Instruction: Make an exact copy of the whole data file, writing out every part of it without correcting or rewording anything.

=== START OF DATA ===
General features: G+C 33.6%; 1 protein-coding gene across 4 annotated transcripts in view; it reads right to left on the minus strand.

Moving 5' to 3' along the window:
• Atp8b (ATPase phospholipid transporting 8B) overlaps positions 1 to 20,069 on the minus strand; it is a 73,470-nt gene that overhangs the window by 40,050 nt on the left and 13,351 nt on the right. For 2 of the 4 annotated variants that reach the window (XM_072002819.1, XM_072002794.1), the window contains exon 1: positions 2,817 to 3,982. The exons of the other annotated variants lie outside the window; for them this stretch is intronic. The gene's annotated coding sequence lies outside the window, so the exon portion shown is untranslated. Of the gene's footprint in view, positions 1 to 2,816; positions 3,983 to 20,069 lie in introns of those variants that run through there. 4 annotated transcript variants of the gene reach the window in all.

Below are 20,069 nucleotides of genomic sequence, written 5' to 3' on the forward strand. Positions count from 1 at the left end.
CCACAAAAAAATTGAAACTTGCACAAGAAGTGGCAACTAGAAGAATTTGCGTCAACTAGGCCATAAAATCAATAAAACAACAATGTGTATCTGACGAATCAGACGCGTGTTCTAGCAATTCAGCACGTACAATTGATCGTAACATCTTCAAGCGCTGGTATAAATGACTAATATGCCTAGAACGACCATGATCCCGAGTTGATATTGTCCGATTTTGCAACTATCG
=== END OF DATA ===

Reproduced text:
General features: G+C 33.6%; 1 protein-coding gene across 4 annotated transcripts in view; it reads right to left on the minus strand.

Moving 5' to 3' along the window:
• Atp8b (ATPase phospholipid transporting 8B) overlaps positions 1 to 20,069 on the minus strand; it is a 73,470-nt gene that overhangs the window by 40,050 nt on the left and 13,351 nt on the right. For 2 of the 4 annotated variants that reach the window (XM_072002819.1, XM_072002794.1), the window contains exon 1: positions 2,817 to 3,982. The exons of the other annotated variants lie outside the window; for them this stretch is intronic. The gene's annotated coding sequence lies outside the window, so the exon portion shown is untranslated. Of the gene's footprint in view, positions 1 to 2,816; positions 3,983 to 20,069 lie in introns of those variants that run through there. 4 annotated transcript variants of the gene reach the window in all.

Below are 20,069 nucleotides of genomic sequence, written 5' to 3' on the forward strand. Positions count from 1 at the left end.
CCACAAAAAAATTGAAACTTGCACAAGAAGTGGCAACTAGAAGAATTTGCGTCAACTAGGCCATAAAATCAATAAAACAACAATGTGTATCTGACGAATCAGACGCGTGTTCTAGCAATTCAGCACGTACAATTGATCGTAACATCTTCAAGCGCTGGTATAAATGACTAATATGCCTAGAACGACCATGATCCCGAGTTGATATTGTCCGATTTTGCAACTATCG